|An increasingly ubiquitous sight|
His answer made a lot more sense to me than the reasons constantly given by Charedi rabbinic leaders. They kept pointing to porn addiction as the primary reason for forbidding it. His reason had nothing to do with porn addiction. He said he knew himself and if he had it, he would become addicted to it. Even if it was all in a good way - it would take time away from his learning and other responsibilities. He did not believe that porn addiction was the main culprit (although he agreed that it was a problem for some). He understood then what we all know now. It is the addiction that is the real enemy. An addiction that has now found its home mostly on smartphones and texting. (I use the word addiction loosely.)
Studies show that smartphone addiction may very well be the most serious issue of our time outpacing any other issue in terms of the overall harm it is doing to the human race. And now that smartphones litteraly place the entire world in the palm of your hand, the problems is exacerbated exponentially.
Pew Research made the following observation:
The vast majority of Americans – 95% – now own a cellphone of some kind. The share of Americans that own smartphones is now 77%, up from just 35% in Pew Research Center’s first survey of smartphone ownership conducted in 2011.
When it comes to teenagers the numbers are even scarier:
(S)martphone ownership has become a nearly ubiquitous element of teen life: 95% of teens now report they have a smartphone or access to one. These mobile connections are in turn fueling more-persistent online activities: 45% of teens now say they are online on a near-constant basis.
There seems to be agreement among mental health professionals about the harm this causes even to physical health.
Off the top of my head - included among the more serious problems generated by this phenomenon are: spending enormous amounts of time taking away from ones responsibilities to work and family; disrupting the education of young people; decreased attention spans; reductions person interpersonal social skills, increased numbers of people suffering from clinical depression; increased bullying; increased numbers of suicides…
Porn addiction is way down the list of negative consequences. Although it is definitely an extremely serious issue for those that access it which can destroy marriages and families, my guess is that the majority of people that avail themselves of internet technology do not access porn. At least not on purpose.
I’m sure that all this just scratches the surface of the problems this phenomenon has generated. The real problem is the addiction itself. If we are to be honest, my guess is that we all know people that are addicted at one level or another. Some of whom might be us!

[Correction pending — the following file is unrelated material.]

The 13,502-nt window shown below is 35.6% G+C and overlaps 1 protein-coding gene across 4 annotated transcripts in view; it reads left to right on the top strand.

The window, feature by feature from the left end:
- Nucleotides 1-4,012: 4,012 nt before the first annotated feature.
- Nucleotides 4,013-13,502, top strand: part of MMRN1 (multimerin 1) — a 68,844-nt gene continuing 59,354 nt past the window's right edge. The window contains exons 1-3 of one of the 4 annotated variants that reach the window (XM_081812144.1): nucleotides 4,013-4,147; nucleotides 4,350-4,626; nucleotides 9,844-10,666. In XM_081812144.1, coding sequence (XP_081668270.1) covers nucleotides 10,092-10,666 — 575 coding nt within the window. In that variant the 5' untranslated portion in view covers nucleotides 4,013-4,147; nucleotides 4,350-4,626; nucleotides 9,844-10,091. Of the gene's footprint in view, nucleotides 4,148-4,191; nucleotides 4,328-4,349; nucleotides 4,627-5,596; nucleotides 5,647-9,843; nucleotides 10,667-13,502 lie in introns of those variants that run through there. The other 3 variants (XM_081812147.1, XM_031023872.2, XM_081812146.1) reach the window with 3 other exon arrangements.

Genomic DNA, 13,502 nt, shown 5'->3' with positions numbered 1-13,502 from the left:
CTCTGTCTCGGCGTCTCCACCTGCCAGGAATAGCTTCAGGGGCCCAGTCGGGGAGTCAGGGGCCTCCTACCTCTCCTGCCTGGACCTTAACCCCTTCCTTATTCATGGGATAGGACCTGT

So what’s the solution to this problem? Do we throw out the technology as some rabbinic leaders on the right insist we do? Even though we may not agree on the reasons to do so, clearly the seriousness of the issue is not in dispute.
My answer is an unequivocal no. The technology is way to valuable to throw out. Furthermore, it would be futile to even attempt it. Although some people will follow their leaders directive - forbidding it is a sure fire way to get more people to use it. ‘Mayim Genuvim Yimatku’ say Chazal – stolen waters are sweet.
It is rather well known that the Chasidic community whose rabbis are among the fiercest in their opposition to smartphone use nevertheless finds a significant minority of Chasidim (if not the majority) owning or using them.
I need not go into the benefits of a smartphone. Suffice it to say that the benefits are huge. There is nothing going to stop that.
What about the obvious downside that this post has clearly acknowledged? Indeed! …perhaps the downside is worth abandoning the technology after all - no matter what the consequences!
The solution is not that clear cut. Use of a smartphone is wide that it will someday no doubt become the primary means of communication for everyone - if we are not already there.
Nevertheless, I think key to beating this scourge is something we all already know. It is something we should all strive to achieve: Self control.
It is imperative to learn how to limit its use. Some of us can do it easily. I for one do not spend a lot of time on my smart phone. I do not need to text all of my thoughts to a friend or group of friends. I do not feel the need to immediately respond to every text I get. I rarely initiate conversations via text.
I would, however, never go back to a time where I did not have the world in my hands. When I want to get information on any subject, I get it instantly in most cases. And if I wish to convey a message to someone without having an extended conversation I can do it with just a few words. All of which saves a lot of valuable time I might otherwise spend trying to do it the old fashioned way.
When used in this way, it is used the way it was intended to be used, It is when it becomes your whole life that it becomes a serious problem.
The problem is in getting everyone to use it that way, instead of being attached – even enslaved to it 24/7.
Once you get into a habit, it is hard to change. This is the problem lies in my view. If you can’t do it on your own, then therapy might be necessary. Because the alternative of continued addiction can ruin your life.
Updated: 7/15/18 at 3:00 PM
Updated: 7/15/18 at 3:00 PM